Noodles with Peanut Sauce

I was nursing a sore throat several days ago and I thought a nice warm bowl of noodles sounded like the perfect medicine for lunch one day.  This recipe did not disappoint.  I’ve read similar recipes to this one and they are served cold, so I’m sure this recipe would be great either way.  The veggies that you choose to use are totally interchangeable.  I used a bag of frozen “spring mix” stir fry veggies, but just bell peppers would be fine.

Noodles with Peanut Sauce

adapted from Betty Crocker Bridal Edition Cookbook, page 375

Ingredients:

8 ounces of egg, rice, or spaghetti noodles

1/2 cup creamy peanut butter

2-3 tablespoons soy sauce

1 tsp dried ginger

1/2 tsp crushed red pepper

1/2 cup chicken or vegetable broth

1 Tbsp oil for stir frying

stir fry veggies of your choice – fresh or frozen

Optional Toppings:

peanuts

sliced green onions

chopped cilantro

Directions:

Cook noodles in boiling water as directed.

Stir the peanut butter, soy sauce, ginger, and pepper together with a whisk, gradually add the broth.  {This kinda takes forever because the peanut butter is so thick, but keep at it.}

Stir fry the veggies until crisp tender in a little oil in a large saute pan.  Add the cooked and drained pasta and the peanut butter sauce to the pan.  Toss to combine and coat.

Place in serving bowls and add topping if you choose.

Buffalo Chicken Patties

This recipe was intended to be vegetarian which I’m sure would have been terrific, but I had to add some chicken since T is far from being vegetarian.
Ash at Veggie by Season had a great suggestion to make these into burgers, but we just ate them plain.  Additionally if you make them into mini patties, I think they would be great appetizers or as sliders too.   It’s nice to have versatility.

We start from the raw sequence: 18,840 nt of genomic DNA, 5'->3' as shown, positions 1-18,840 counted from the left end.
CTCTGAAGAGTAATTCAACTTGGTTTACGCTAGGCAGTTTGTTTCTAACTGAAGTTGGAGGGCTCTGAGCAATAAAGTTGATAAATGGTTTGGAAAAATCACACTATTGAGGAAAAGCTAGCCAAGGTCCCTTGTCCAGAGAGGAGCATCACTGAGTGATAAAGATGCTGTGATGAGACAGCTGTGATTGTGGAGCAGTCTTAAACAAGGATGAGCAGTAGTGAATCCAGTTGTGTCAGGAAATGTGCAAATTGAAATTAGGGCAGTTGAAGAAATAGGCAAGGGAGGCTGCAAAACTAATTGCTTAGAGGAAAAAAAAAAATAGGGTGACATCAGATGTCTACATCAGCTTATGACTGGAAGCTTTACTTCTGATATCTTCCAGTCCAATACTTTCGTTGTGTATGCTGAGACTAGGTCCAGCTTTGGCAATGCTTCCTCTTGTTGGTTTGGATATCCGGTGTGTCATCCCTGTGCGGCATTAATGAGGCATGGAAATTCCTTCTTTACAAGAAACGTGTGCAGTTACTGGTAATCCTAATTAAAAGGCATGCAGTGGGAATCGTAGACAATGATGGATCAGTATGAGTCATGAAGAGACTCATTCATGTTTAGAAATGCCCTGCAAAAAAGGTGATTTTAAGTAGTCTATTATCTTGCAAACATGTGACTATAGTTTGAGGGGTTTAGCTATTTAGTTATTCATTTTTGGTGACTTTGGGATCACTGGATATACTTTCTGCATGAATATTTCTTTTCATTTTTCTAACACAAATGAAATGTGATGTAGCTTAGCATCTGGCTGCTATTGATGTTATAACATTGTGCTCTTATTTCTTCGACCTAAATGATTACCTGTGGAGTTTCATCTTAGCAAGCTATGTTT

If you do want to make them vegetarian, omit the chicken obviously and use a whole can of chickpeas, or just follow the link to her blog.
Buffalo Chicken Chickpea Patties
adapted from:  Veggie by Season
Ingredients:
half of a 15 oz. can garbanzo beans, drained and rinsed
1 large chicken breast, cooked and shredded
1/2 c. rolled oats
1/4 c. buffalo sauce, plus more for serving
1 egg white
1 small yellow onion, grated or finely minced
1 tsp. garlic powder
Salt and pepper
For serving:
Buffalo sauce
Ranch or blue cheese dressing
Carrot Sticks
Celery
Buns, lettuce, tomato and crumbled blue cheese, if served as burgers
Directions:
Add chickpeas to a bowl, use a potato masher or fork and mash until about 2/3 of the chickpeas are pasty and 1/3 are in pieces or whole.  Add the shredded chicken.
Add the buffalo sauce to the chickpeas and chicken.
Add half of the oats to a food processor, pulse to create a crumb, add to the chickpeas.
Beat the egg white in a small dish to a froth, add to the chickpeas.
Grate onion into the chickpeas, finally add the garlic powder, salt and pepper.
Use a spatula and fold mixture, combining ingredients well.
Heat a griddle over medium, spray with nonstick spray or add 1 tbsp. EVOO.
Use a 1/3 measuring cup or large ice cream scoop to portion out chickpea mixture onto griddle, this yields about 7 patties, or more.
Cook patties for 5-7 minutes, until crispy and brown, flip gently and cook for another 5-7 minutes.
Serve immediately to retain maximum crispness.

Summer Pasta with Shrimp

hmmm, I couldn’t think of a very good title for this recipe.  But it was a terrific meal!  It is definitely more of a  “chick-food” type of dish according to Tim, but that’s why I loved it!  It is pasta with shrimp, garlic, grape tomatoes, fresh mozzarella, and olives.  Yum!  I could have eaten it without the shrimp even,  I just added them for Tim since he’s not a fan of vegetarian meals.  Anyway, it cooks really fast too, which is why I added the ‘summer’ part in the title.  Its ready in about 15 minutes which is ideal for a summer-time meal when you don’t want to stand over a hot stove for very long.

I was really winging it as I went along, so measurements aren’t exact.

Summer Pasta with Shrimp

Makes 4 servings